Secret courts Bill is mauled by peers

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PostThu Nov 22, 2012 4:44 am » by Noentry


Peers delivered a series of humiliating defeats on Wednesday night to government plans to introduce secret courts.

he House of Lords said the proposals were a “radical departure” from the cornerstone of justice.

Ministers want to allow some civil cases involving national security to be heard behind closed doors so sensitive material can be disclosed.

They want to avoid having to settle out of court to avoid such information being exposed. Claimants would not be allowed to hear the secret evidence against them.

The Justice and Security Bill suffered a mauling in the House of Lords as peers voted through a series of amendments to water down the plans.

They backed moves to give judges more discretion on whether the case should be heard in secret – so called closed material procedures.

Another successful amendment requires judges to balance the harm caused by disclosing sensitive

information with the principle of open justice. Claimants will now also be able to demand a secret hearing, rather than just the Government, if they believe the intelligence services hold information that might help their case.

The amendments, which all passed with large majorities, were put forward by the cross-bench peer Lord Pannick, a leading QC and human rights lawyer.

He said the Bill risked the “integrity of the judicial process”.

He told the House the procedures were “a radical departure from common law principles, which we would all respect and approve, that a party to a case has the right to see the evidence against him and has a chance to answer it”.

A substantial number of Liberal Democrats backed Lord Pannick. Twelve Lib Dems, including ministers, voted with the Government on two amendments but many others rebelled.

Lord Beecham, the Labour justice spokesman, backed Lord Pannick’s safeguards. He said the Government’s proposals were a “radical departure from the cornerstone of our legal system”.

http://www.telegraph.co.uk/news/uknews/ ... peers.html

The House of Lords does have its moments, and this is one of the finer ones.
I know what you are about to say "but it wont change a thing in the end juryless courts will happen."
Well not today.
:flop:
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The second-rate mind is only happy when it is thinking with the minority.
The first-rate mind is only happy when it is thinking."
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PostThu Nov 22, 2012 10:12 am » by Bandanko


I read this article this morning and tbh I was actually shocked. I thought the House of Lords would be complicit in the secret hearings and government secrecy that is so persuasive in the UK establishment. Kudos to the old boys(and girls) for shooting this down in flames :flop:

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PostThu Nov 22, 2012 8:03 pm » by Noentry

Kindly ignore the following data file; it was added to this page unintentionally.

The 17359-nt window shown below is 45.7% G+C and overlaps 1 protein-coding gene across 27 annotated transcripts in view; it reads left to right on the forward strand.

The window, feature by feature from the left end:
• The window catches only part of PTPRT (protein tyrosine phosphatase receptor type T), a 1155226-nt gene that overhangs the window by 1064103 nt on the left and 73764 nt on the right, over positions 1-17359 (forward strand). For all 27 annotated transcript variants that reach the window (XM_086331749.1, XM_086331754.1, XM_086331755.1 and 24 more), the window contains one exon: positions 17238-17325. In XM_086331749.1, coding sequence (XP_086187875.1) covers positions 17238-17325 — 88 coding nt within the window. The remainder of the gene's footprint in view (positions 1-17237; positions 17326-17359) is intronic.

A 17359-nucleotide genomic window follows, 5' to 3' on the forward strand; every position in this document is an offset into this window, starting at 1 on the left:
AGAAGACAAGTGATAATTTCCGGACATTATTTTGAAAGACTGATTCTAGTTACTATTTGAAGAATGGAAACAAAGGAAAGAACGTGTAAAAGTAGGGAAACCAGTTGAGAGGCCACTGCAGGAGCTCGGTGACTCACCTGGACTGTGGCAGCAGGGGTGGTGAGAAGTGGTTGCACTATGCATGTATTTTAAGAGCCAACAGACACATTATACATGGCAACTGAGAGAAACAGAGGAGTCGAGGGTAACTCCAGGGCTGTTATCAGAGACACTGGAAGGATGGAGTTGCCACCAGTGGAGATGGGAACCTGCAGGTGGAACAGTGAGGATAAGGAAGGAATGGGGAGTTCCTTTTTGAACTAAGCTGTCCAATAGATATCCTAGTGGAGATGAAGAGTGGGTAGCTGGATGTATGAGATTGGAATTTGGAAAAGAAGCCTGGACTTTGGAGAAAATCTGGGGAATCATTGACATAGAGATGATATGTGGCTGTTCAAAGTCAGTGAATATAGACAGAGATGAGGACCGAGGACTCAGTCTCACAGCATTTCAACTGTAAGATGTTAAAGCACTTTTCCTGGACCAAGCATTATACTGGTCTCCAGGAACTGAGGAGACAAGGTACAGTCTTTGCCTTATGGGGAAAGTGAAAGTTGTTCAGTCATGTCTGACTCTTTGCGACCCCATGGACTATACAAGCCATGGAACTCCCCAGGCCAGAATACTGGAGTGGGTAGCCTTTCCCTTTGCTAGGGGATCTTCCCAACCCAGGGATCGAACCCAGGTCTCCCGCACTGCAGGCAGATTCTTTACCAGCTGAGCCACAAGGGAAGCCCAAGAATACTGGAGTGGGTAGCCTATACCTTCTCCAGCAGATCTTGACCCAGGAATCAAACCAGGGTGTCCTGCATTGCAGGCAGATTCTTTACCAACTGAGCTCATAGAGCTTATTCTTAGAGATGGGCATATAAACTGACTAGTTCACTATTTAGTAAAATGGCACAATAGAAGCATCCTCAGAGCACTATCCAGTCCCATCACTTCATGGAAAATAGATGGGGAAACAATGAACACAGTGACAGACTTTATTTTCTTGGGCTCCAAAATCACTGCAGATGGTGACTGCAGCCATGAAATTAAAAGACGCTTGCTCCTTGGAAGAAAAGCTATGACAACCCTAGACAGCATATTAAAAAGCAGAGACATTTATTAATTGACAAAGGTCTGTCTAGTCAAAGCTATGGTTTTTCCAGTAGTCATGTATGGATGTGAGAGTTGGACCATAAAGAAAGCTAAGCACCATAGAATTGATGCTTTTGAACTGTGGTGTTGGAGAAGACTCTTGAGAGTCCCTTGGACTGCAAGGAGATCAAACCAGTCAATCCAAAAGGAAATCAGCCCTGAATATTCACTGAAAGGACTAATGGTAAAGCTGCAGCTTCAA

Bandanko wrote:I read this article this morning and tbh I was actually shocked. I thought the House of Lords would be complicit in the secret hearings and government secrecy that is so persuasive in the UK establishment. Kudos to the old boys(and girls) for shooting this down in flames :flop:


Yeah shows not all in the house of Lords are complicit with tptb, many genuinely care about Britain.

They are going to amend it so lets see, hopefully it will not make it through in even a diluted version.
:cheers:
"The third-rate mind is only happy when it is thinking with the majority.
The second-rate mind is only happy when it is thinking with the minority.
The first-rate mind is only happy when it is thinking."
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PostThu Nov 22, 2012 8:08 pm » by Tuor10


Not all of them have faulty programming. Some of the old guard still believe in clean government.

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PostSat Nov 24, 2012 3:57 am » by Noentry


Bandanko I was concerned this would go through uncontested, but the house of Lords still has peers who love and protect the rule of law, this is apparent.
:cheers:


Tuor10 wrote:Not all of them have faulty programming. Some of the old guard still believe in clean government.


Some do indeed Tuor10
:flop:
"The third-rate mind is only happy when it is thinking with the majority.
The second-rate mind is only happy when it is thinking with the minority.
The first-rate mind is only happy when it is thinking."
A. A. Milne

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PostSat Nov 24, 2012 4:03 am » by Paradoxical_Anarchy


Are they are not standing against something that is now already in common practice?

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PostSat Nov 24, 2012 4:20 am » by Noentry


Paradoxical_Anarchy wrote:Are they are not standing against something that is now already in common practice?


I think the jury less courts at the moment are supposed to be only for big financial cases, where the jury finds it difficult to get to grips with a year or two long financial case.

This has been pushed through to safe guard the government from embarrassing revelations from what they deem national security cases.

This new set of laws is designed to take away the jury from the legal system.
See no evil.
Hear no evil.
Speak no evil.
one happy establishment.
"The third-rate mind is only happy when it is thinking with the majority.
The second-rate mind is only happy when it is thinking with the minority.
The first-rate mind is only happy when it is thinking."
A. A. Milne



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